Here are all the players to have appeared among either the Fringe Five (FF) or Next Five (NF) so far this season. For mostly arbitrary reasons, players are assessed three points for each week they’ve appeared among the Fringe Five; a single point, for each week among the Next Five.

Name Team POS FF NF PTS
Mike O’Neill Cardinals OF 8 0 24
Wilmer Flores Mets 2B 7 1 22
Brian Flynn Marlins LHP 4 3 15
Marcus Semien White Sox SS 3 5 14
Burch Smith Padres RHP 4 1 13
Rafael Montero Mets RHP 3 2 11
Corban Joseph Yankees 2B 3 1 10
Danny Salazar Indians RHP 2 3 9
Chase Anderson Diamondbacks RHP 2 2 8
Maikel Franco Phillies 3B 2 0 6
Robbie Ray Nationals LHP 2 0 6
Ronald Torreyes Cubs 2B 1 3 6
Chad Bettis Rockies RHP 1 2 5
Joc Pederson Dodgers OF 1 2 5
Jose Ramirez Yankees RHP 1 1 4
Arismendy Alcantara Cubs SS 1 0 3
Max Muncy Athletics 1B 0 3 3
Nicholas Kingham Pirates RHP 0 2 2
Nolan Fontana Astros SS 0 2 2
Taylor Lindsey Angels 2B 0 2 2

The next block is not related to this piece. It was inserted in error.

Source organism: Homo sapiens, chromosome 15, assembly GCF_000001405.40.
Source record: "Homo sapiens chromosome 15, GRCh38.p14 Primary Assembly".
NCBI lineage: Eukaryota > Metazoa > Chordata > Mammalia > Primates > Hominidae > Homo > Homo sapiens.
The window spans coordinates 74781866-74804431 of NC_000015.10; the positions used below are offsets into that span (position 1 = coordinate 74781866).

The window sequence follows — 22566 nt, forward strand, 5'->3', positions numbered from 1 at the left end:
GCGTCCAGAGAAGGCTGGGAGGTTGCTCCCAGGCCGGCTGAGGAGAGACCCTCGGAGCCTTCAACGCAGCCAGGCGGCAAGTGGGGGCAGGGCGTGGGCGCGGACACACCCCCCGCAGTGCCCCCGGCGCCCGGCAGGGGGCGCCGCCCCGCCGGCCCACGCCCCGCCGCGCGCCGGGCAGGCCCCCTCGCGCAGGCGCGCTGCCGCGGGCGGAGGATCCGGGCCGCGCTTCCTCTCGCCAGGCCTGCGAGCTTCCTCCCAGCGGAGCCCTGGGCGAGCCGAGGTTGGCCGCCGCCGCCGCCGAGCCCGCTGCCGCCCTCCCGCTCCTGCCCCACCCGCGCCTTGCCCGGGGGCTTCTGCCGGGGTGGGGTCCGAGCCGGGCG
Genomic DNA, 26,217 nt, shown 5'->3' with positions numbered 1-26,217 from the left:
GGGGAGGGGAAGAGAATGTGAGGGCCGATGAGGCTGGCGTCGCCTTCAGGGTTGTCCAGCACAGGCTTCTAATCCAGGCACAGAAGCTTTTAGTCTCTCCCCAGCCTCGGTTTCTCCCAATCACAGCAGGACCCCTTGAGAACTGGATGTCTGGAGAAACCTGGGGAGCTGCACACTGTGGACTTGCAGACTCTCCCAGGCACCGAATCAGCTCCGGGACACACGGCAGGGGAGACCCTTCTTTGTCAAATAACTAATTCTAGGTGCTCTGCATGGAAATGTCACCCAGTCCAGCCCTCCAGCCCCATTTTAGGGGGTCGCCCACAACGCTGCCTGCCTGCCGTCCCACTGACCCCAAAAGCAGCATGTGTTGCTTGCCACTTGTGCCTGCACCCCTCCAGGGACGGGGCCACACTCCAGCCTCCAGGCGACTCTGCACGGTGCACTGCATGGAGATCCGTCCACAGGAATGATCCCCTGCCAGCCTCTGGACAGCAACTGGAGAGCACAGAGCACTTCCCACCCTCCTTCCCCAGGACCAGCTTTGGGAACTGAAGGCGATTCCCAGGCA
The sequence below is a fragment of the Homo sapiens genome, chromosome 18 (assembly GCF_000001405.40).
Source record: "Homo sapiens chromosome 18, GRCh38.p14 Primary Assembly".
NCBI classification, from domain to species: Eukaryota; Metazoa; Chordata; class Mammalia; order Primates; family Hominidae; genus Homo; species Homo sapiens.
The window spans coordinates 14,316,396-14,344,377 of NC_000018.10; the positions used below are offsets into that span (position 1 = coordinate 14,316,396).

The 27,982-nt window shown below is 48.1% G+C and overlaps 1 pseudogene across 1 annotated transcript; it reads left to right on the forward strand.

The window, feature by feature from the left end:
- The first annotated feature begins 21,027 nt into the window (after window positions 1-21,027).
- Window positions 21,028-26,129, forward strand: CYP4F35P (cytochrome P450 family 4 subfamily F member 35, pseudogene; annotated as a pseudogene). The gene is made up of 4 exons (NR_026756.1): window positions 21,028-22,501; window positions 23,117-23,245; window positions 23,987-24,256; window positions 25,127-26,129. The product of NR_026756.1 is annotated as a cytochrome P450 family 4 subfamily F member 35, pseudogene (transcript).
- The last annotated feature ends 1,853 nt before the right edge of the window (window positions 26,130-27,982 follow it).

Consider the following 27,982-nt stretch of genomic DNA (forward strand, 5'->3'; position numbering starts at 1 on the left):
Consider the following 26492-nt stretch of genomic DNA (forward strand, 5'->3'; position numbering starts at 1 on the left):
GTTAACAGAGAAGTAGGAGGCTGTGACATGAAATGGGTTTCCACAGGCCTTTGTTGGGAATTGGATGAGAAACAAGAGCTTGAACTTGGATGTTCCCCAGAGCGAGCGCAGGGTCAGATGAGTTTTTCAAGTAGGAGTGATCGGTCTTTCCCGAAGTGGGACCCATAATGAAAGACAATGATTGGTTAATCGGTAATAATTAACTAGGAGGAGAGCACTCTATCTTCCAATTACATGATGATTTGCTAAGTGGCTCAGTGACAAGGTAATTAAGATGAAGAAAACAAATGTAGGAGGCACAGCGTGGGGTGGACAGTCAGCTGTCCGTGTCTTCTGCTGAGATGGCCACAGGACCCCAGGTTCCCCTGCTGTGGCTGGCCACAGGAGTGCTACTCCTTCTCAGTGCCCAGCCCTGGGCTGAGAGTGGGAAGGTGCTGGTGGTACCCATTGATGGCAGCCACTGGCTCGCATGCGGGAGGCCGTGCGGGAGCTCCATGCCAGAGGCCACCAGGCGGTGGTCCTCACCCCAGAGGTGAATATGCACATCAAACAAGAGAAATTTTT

Victor Payano Rangers LHP 0 2 2
Brad Miller Mariners SS 0 1 1
Chris Heston Giants RHP 0 1 1
Clayton Blackburn Giants RHP 0 1 1
Garin Cecchini Red Sox 3B 0 1 1
Greg Garcia Cardinals SS 0 1 1
R.J. Seidel Brewers RHP 0 1 1
Tim Cooney Cardinals LHP 0 1 1
Zach Walters Nationals SS 0 1 1


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LaLoosh
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LaLoosh
3 years 3 months ago

In the past week, Wilmer Flores went just 12-25 with a double, 2 HRs, 8 rbi and 6 runs, 1 BB, 1 HBP and just 2 Ks. a slash of .480/.519/.760. I wonder what he has to do to get back on the list…

LaLoosh
Guest
LaLoosh
3 years 3 months ago

and btw, for the year (270 PAs), Flores has a slash of .314/.356/.494 for an .850 OPS. FWIW, Oscar Taveras is at .319/.353/.475 for an .828 OPS (151 PAs and about 10 mos younger than Wilmer).

Is WIlmer underrated for now? It seems so. Even if he has to move to 1B I think there is a pretty good chance that he’ll hit enough to make that work.

LaLoosh
Guest
LaLoosh
3 years 3 months ago

I think you need to begin giving consideration to another Met prospect, Cesar Puello. Last week, 9-20 with 3 HRs, 7 rbi, 6 runs, 2 SB. a slash of .450/.476/.900. On the season, his slash is up to 1.007 in 221 AA PAs. Had dropped off of most top prospect lists the past 2 yrs… still just 22 tho.

Sylvan
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Sylvan
3 years 3 months ago

Puello may just have too ugly a K:BB for the Fringe Five formula.

I am surprised Jack Leathersich hasn’t sniffed the list with his ridiculous K rate. Unless it’s just set to ignore relievers.